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Discussion Starter #1
A long time ago, I used ink pen erasers to clean track. Very mild abrasive content. So, went on a search for a few recently. Holy cow, these things are now rare! Finally found a version at 'Michael's' craft store here in Pgh PA. Ink erasers have a very mild abrasive. Much less than the usual model railroad erasers available these days.
 

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I use white cardboard lately. Cheap and disposable and works good for my particular grime. Most of my track is easy access.
 

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I have a bunch of actual track cleaner erasers I bought from somewhere, I think modeltrainstuff, several years ago. They were very well.
 

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That bar in the OP looks pretty much like what is attached to the bottom of my Roco track cleaning car.

The thin film of Rail Zip that remains on my rails seems to be enough to keep trains running reliably on my layout. I haven't physically cleaned track in months.

Every third session or so I place a microdot of Rail Zip on each of the main line rails on the downhill side and let the locomotives do the rest.
 

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It seems there's a general consensus in recent years across the various hobby fora that one should avoid abrasive materials that might leave micro-grooves in the bearing surface of our hobby rails. These increase the likelihood of arcing, which is the prime concern when you want to remove unsightly black streaks. Those are caramelized organic matter.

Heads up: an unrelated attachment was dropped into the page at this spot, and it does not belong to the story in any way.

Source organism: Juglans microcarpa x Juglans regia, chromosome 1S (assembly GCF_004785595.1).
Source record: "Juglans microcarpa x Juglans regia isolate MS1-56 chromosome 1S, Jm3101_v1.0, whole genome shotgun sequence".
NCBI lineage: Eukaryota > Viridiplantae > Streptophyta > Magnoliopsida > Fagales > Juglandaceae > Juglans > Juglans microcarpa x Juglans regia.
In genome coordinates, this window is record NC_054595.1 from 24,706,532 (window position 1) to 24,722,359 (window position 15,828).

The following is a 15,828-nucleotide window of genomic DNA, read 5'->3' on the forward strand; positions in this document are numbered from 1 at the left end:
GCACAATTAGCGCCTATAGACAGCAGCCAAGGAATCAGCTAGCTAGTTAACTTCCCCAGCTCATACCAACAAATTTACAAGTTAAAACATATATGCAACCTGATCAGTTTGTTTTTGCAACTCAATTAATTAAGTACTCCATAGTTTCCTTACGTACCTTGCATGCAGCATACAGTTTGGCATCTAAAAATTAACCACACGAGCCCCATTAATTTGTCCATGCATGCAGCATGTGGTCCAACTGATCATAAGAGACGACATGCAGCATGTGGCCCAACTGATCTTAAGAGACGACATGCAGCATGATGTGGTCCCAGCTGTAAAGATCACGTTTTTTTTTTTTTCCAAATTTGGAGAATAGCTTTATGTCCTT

On the other major forum, they've mentioned dryer sheets as a possibility. Apparently they do not shred, as I had feared.

I use painters' drop cloth remnants dipped in alcohol to clear the first dark stuff, and if contact is still poor, I gently swipe with 600 grit paper and re-wipe with alcohol.

The very best non-polar fluid for maintaining clean bearing surfaces on NS rails is kerosene. WD-40 Contact Cleaner was the next best. Rail zip was well down the list into the 'if there's nothing better' middle section.
 

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I have not empirically tested all the chemicals in the MRH list of things to clean your track with, which is where the list mesenteria is referring to comes from (May 2019, to be exact). I used to use denatured alcohol, which it turns out was in the "bad" category. It turned out that I had a can of CRC Contact Cleaner and Preservative (just below WD-40 Contact cleaner on the list) that I used to use on my stereo equipment. So I tried that. Wow! If you think Railzilp works, try one of the true non-polar solvents and I think you'll be amazed.

I also use an ink eraser that has been in my layout box for about 30 years. Never had a problem with micro scratches.
 

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any eraser with an abrasive base is usually not recommended for brass or nickel silver track [ it my be usable on steel, i don't know] because of very fine scratches that may be left in the metal after use .. and of course this depends on how hard you rub, and how abrasive the eraser is ..
while it looks clean, the micro scratches may attract more arcing in the metal. and of course, your mileage may vary ..
 

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I have some generic bright boys that I purchased years ago at a train show. Also have used rubbing alcohol on a towel to get the really bad dirt off. For regular maintenance found this product called dirt monkeys that attach to the axle of a train car. They seem to work well for keeping the regular dust off of the rails. The more you run the train the cleaner it seams.